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Controlling Precision Stepper Motors in Flight Using (Almost) No PartsThis concept allows control of high-performance stepper motors with minimal parts count and minimal flight software complexity. Although it uses a small number of common flight-qualified parts and simple control algorithms, it is capable enough to meet demanding system requirements. Its programmable nature makes it trivial to implement changes to control algorithms both during integration & test and in flight. Enhancements such as microstepping, half stepping, back-emf compensation, and jitter reduction can be tailored to the requirements of a large variety of stepper motor based applications including filter wheels, focus mechanisms, antenna tracking subsystems, pointing and mobility. The hardware design (using an H-bridge motor controller IC) was adapted from JPL's MER mission, still operating on Mars. This concept has been fully developed and incorporated into the MCS instrument on MRO, currently operating in Mars orbit. It has been incorporated into the filter wheel mechanism and linear stage (focus) mechanism for the AMT instrument. On MCS/MRO, two of these circuits control the elevation and azimuth of the MCS telescope/radiometer assembly, allowing the instrument to continuously monitor the limb of the Martian atmosphere. Implementation on MCS/MRO resulted in a 4:1 reduction in the volume and mass required for the motor driver electronics (100:25 square inches of PCB space), producing a very compact instrument. In fact, all of the electronics for the MCS instrument are packaged within the movable instrument structure. It also saved approximately 3 Watts of power. Most importantly, the design enabled MCS to meet very its stringent maximum allowable torque disturbance requirements.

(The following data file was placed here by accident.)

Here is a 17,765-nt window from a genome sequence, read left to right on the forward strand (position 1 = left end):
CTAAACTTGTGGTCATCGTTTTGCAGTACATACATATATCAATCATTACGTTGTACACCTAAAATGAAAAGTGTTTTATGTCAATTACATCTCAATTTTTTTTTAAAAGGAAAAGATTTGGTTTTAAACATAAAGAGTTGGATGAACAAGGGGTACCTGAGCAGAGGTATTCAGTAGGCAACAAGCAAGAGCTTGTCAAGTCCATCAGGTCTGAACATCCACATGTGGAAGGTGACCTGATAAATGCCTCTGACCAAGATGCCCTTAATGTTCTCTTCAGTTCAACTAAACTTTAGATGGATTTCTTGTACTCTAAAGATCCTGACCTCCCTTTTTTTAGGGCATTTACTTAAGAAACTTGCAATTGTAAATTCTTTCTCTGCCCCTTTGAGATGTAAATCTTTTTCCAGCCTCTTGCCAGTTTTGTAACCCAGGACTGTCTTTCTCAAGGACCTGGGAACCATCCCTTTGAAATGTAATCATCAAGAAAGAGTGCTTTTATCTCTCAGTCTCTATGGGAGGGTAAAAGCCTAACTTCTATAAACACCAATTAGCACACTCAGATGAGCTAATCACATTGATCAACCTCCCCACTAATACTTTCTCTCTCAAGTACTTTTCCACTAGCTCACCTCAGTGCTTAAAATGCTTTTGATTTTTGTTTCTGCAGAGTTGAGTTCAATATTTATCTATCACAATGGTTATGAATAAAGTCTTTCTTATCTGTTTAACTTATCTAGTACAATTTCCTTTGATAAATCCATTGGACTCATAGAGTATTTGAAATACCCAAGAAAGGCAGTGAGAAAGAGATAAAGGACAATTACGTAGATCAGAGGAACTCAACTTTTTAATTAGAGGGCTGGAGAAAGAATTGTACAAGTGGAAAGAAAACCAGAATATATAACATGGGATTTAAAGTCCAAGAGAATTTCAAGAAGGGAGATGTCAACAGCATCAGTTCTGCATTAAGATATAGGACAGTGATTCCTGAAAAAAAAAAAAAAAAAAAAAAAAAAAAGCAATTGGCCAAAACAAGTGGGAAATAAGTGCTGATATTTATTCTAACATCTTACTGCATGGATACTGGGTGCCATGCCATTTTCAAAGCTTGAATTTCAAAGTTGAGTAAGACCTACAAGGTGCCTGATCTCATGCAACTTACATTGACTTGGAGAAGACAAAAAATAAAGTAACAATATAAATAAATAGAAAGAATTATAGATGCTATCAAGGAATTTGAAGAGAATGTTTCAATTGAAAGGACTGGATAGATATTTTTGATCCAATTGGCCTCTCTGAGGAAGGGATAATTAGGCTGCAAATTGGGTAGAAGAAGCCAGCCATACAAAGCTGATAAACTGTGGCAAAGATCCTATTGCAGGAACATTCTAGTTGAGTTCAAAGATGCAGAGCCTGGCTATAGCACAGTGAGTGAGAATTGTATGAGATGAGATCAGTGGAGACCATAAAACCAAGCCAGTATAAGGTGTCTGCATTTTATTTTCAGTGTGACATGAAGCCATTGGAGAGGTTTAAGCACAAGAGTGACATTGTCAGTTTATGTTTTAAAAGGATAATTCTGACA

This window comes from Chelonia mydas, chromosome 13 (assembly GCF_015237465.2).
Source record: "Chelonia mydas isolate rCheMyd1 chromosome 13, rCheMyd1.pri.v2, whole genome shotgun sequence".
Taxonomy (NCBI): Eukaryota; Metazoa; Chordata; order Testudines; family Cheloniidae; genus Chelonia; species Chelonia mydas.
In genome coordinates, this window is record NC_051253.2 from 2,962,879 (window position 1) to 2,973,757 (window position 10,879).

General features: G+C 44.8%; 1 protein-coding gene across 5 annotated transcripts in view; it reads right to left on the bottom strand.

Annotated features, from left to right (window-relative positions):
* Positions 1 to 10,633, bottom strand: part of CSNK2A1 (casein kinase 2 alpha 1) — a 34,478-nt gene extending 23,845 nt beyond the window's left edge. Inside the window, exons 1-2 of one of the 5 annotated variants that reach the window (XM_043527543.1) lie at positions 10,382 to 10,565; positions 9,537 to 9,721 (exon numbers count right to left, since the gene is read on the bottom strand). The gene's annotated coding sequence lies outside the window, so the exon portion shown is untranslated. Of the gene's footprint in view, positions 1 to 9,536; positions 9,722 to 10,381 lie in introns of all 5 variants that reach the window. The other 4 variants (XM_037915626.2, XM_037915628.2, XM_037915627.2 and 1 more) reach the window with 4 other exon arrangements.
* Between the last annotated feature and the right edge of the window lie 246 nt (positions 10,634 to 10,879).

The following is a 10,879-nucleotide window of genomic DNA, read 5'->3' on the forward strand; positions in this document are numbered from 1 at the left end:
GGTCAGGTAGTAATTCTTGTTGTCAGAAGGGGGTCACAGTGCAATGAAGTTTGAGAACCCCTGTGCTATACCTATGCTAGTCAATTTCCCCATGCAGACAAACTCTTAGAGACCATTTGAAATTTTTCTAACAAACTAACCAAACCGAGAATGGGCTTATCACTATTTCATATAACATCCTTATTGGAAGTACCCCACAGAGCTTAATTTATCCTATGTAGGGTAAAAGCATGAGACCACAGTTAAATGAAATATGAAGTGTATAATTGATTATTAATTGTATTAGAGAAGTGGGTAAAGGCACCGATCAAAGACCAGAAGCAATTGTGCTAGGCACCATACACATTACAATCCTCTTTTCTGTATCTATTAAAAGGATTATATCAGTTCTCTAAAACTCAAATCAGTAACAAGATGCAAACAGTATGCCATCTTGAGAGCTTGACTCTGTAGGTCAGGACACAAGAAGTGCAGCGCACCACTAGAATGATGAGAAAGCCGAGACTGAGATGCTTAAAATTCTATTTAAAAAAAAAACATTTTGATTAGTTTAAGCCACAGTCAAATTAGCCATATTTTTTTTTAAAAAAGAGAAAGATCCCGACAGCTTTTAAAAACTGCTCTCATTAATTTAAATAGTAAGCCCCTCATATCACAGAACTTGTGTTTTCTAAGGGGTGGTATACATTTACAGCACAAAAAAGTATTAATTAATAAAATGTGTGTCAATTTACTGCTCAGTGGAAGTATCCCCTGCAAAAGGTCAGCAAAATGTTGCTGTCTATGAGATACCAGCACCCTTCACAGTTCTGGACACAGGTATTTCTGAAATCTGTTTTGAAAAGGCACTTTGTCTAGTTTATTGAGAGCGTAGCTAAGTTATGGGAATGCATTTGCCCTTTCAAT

Document ID
Document Type
Conference Paper
External Source(s)
Randall, David (Jet Propulsion Lab., California Inst. of Tech. Pasadena, CA, United States)
Date Acquired
July 1, 2015
Publication Date
March 6, 2010
Subject Category
Computer Programming and Software
Mechanical Engineering
Computer Operations and Hardware
Cybernetics, Artificial Intelligence and Robotics
Meeting Information
2010 IEEE Aerospace Conference(Big Sky, MT)
Distribution Limits